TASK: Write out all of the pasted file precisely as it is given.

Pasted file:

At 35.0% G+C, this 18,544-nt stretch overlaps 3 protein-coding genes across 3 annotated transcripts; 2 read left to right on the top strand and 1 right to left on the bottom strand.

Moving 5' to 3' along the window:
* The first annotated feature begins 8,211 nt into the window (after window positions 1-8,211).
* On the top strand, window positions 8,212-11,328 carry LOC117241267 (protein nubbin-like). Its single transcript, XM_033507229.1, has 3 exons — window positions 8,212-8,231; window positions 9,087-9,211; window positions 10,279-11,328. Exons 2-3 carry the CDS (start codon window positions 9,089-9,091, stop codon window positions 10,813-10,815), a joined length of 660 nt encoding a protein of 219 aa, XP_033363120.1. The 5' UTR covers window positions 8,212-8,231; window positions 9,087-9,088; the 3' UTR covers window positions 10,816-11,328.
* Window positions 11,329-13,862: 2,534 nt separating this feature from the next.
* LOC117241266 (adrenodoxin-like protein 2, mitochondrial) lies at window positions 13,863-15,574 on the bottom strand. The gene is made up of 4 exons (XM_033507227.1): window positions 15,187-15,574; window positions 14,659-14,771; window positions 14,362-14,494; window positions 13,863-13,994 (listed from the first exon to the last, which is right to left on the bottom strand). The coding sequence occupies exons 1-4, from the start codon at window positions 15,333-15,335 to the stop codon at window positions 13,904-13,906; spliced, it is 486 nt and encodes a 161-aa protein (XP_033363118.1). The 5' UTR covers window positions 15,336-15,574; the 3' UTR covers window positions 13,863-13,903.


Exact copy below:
At 35.0% G+C, this 18,544-nt stretch overlaps 3 protein-coding genes across 3 annotated transcripts; 2 read left to right on the top strand and 1 right to left on the bottom strand.

Moving 5' to 3' along the window:
* The first annotated feature begins 8,211 nt into the window (after window positions 1-8,211).
* On the top strand, window positions 8,212-11,328 carry LOC117241267 (protein nubbin-like). Its single transcript, XM_033507229.1, has 3 exons — window positions 8,212-8,231; window positions 9,087-9,211; window positions 10,279-11,328. Exons 2-3 carry the CDS (start codon window positions 9,089-9,091, stop codon window positions 10,813-10,815), a joined length of 660 nt encoding a protein of 219 aa, XP_033363120.1. The 5' UTR covers window positions 8,212-8,231; window positions 9,087-9,088; the 3' UTR covers window positions 10,816-11,328.
* Window positions 11,329-13,862: 2,534 nt separating this feature from the next.
* LOC117241266 (adrenodoxin-like protein 2, mitochondrial) lies at window positions 13,863-15,574 on the bottom strand. The gene is made up of 4 exons (XM_033507227.1): window positions 15,187-15,574; window positions 14,659-14,771; window positions 14,362-14,494; window positions 13,863-13,994 (listed from the first exon to the last, which is right to left on the bottom strand). The coding sequence occupies exons 1-4, from the start codon at window positions 15,333-15,335 to the stop codon at window positions 13,904-13,906; spliced, it is 486 nt and encodes a 161-aa protein (XP_033363118.1). The 5' UTR covers window positions 15,336-15,574; the 3' UTR covers window positions 13,863-13,903.